Meet David Olaoye, the first English professional to play in Argentina
BUENOS AIRES -- David Olaoye had a dream.
"I wanted to play in Argentina," explains the 21-year-old Englishman. "I told my mother and she didn't like the idea. She asked me why I wanted to play so far away. But I love Argentinian football, the passion of the fans, [Lionel] Messi, the Boca-River rivalry, the strong type of the football. I've watched it on television and thought 'I want to be there.'"
Playing in a foreign country is nothing new -- the best Argentinian footballers move to Europe, for example -- but what makes Olaoye, who was born just outside London, unique is that he's the first from England to have a professional contract in Argentina.
Given that the two countries were at war in 1982 and sentiments remain over the disputed Falkland Islands, known as "Los Malvinas" by Argentines, the country has never been an obvious choice for players from England.
Olaoye plays for El Porvenir in Argentina's fourth division. Upon arrival at the club's modest, 12,000-capacity stadium, I was told he was in the clubhouse. That tallied with something I had been told earlier about him: "He's always alone at the club. He lives there. He'll be there."
As darkness fell Olaoye sat with his visiting twin brother Daniel, himself a professional in Sweden. The pair were polite, friendly and full of laughs and smiles.
"We grew up in East London as an Arsenal fans," David, a left winger, told ESPN FC. "We played for Junior Hammers, who had links with West Ham. We went to the David Beckham academy in Greenwich. We were sent from our school and played with boys two years above. We didn't see David there but we saw his dad."
The twins represented Elite Pro Sports FC, alongside players released from professional academies. Sheffield United showed interest but the Olaoye brothers had to finish their GCSE exams. Then a Greek agent called Kostas Kiassos offered David a chance with AO Tympakiou in Greece, where he played 14 games.
"Then I moved to Slovenia for six months in the second division," says Olaoye. "It was difficult because I got injured."
The desire to play in Argentina lingered and an agent set up a trial during the summer, paying for the flight.
"After that I was offered a two-year contract," says Olaoye. "There was a lot of media interest in Argentina when I arrived, which I found strange as it was all new to me, but everyone was friendly. My teammates, most of whom are older than me and have played at lots of clubs, are friendly and protective over me."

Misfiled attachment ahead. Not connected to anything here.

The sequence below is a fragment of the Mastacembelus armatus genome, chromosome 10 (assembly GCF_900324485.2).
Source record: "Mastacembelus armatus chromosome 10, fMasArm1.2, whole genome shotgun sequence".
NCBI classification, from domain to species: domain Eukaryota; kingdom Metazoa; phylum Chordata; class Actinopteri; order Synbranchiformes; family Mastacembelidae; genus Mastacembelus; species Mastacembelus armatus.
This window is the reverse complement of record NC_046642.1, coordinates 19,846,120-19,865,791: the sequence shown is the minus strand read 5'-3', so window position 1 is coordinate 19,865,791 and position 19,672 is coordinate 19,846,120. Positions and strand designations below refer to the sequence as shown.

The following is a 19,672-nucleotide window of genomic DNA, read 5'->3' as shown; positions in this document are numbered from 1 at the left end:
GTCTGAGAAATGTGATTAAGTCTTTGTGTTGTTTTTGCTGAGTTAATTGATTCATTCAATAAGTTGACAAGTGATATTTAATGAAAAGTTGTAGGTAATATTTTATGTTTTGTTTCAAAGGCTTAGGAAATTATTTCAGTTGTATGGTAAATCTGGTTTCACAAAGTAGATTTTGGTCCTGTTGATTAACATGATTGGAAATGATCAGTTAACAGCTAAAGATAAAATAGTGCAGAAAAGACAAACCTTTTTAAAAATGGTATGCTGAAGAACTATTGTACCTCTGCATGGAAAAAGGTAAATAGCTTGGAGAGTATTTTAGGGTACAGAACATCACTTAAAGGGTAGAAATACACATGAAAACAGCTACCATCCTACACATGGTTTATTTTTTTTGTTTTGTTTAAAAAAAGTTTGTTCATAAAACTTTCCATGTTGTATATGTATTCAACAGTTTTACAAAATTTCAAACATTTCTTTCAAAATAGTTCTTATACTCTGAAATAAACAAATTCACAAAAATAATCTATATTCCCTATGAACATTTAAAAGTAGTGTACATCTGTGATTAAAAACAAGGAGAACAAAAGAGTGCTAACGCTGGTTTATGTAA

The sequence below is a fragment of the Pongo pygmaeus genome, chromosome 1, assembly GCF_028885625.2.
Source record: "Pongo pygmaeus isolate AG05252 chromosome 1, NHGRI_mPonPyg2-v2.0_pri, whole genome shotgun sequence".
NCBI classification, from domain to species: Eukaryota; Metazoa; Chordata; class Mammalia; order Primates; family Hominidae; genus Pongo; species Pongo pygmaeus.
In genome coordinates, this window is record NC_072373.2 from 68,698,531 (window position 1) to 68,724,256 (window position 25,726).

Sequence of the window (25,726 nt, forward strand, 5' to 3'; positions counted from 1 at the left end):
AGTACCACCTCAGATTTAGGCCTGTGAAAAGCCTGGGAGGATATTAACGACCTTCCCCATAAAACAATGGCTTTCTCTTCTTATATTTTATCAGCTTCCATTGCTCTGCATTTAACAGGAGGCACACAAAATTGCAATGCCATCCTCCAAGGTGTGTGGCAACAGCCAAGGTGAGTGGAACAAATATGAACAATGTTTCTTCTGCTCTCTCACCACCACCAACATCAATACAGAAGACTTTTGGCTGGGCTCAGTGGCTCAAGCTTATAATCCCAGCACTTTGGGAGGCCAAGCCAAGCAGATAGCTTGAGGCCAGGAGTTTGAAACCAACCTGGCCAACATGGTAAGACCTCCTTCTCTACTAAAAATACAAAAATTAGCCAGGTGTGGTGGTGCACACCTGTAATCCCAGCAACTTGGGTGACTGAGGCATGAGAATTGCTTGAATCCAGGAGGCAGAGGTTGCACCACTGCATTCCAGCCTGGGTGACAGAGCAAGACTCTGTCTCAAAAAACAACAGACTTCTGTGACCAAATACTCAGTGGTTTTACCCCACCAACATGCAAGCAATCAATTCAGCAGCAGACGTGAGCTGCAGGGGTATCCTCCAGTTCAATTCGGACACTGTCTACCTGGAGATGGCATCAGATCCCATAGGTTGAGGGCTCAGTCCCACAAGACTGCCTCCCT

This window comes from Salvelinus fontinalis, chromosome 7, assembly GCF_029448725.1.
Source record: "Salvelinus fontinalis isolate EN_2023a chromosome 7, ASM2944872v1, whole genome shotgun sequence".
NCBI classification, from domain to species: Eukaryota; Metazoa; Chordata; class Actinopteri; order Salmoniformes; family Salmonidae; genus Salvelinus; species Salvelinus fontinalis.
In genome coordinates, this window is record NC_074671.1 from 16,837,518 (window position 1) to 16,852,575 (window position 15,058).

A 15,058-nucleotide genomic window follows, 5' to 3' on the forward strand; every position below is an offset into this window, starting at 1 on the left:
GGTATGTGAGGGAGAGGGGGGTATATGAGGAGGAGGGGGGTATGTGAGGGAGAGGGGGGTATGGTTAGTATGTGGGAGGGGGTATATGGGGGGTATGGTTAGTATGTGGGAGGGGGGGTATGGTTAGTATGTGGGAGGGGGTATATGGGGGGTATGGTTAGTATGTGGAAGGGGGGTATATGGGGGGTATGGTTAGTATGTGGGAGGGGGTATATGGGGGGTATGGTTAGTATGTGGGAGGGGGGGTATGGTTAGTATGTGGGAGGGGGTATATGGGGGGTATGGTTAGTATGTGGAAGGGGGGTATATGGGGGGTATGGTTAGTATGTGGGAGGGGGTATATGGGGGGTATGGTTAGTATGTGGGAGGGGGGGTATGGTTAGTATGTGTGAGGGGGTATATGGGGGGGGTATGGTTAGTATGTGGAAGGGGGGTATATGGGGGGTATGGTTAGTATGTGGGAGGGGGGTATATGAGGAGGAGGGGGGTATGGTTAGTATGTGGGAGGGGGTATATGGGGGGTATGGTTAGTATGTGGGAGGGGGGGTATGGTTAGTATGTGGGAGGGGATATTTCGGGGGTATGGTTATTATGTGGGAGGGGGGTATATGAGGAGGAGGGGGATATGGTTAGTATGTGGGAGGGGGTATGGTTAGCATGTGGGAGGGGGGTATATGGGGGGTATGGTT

How did his new colleagues help him settle into his new life?
"Little things, like telling me not to leave my phone on a table when I eat because someone might take it," says Olaoye. "None of them speak English, but that means my Spanish has to improve quickly and it has. They made me part of the team."
But while his welcome was warm, Olaoye learned quickly that the issue of the Malvinas remains significant in Argentina. Flags of the islands are on display at almost every football stadium and war veterans are treated as heroes.
Argentina has long contested the sovereignty of the Falklands, a British Overseas Territory, and the war started when Argentina's military junta invaded. Britain responded by sending a Task Force and, after a four-month conflict, reclaimed the islands.
Relations between the two countries have improved in the ensuing 35 years and, last month, when a Royal Air Force jet was dispatched from the Falklands to help search for a stricken submarine, it became the first British military plane since the war to land in Argentina.
"I didn't really know about the history of the war between the two countries but my mother did," says Olaoye. "My teammates spoke about it almost immediately. They told me that it was a very important issue in Argentina, not something to joke about. I respect that."
One of the most popular chants in Argentinian stadiums remains: "He who doesn't bounce is an Englishman." The whole ground usually stands up and jumps accordingly. Meanwhile, Olaoye has discovered there are other reasons why playing in Argentina is not simple for an Englishman.
"I missed the first 14 games because I was waiting for my residency papers to clear. But I trained at eight every day and then I have personal training three times a week, which I pay for myself. I can feel myself improving. I scored in nearly all the friendly games in which I played."
Argentinian football is on a break until January but Olaoye,who made his competitive debut for El Porvenir two weeks ago, isn't returning to England for Christmas.
"I'm going to train every day and be sharp for when the players return for training," he says. "I don't really miss much about England apart from my family, but I can speak to them every day. I love the food here too; the steaks are the best I've ever had. The only thing I asked my brother to bring over was Vaseline, because my skin gets dry in the sun here."
As for the future, what are Olaoye's aims?
"I want to play well in the first team and have a good season. I'd like to play back in Europe, but for now I am happy in Argentina and want to continue to develop here."
Andy Mitten is a freelance writer and the founder and editor of United We Stand. Follow him on Twitter: @AndyMitten.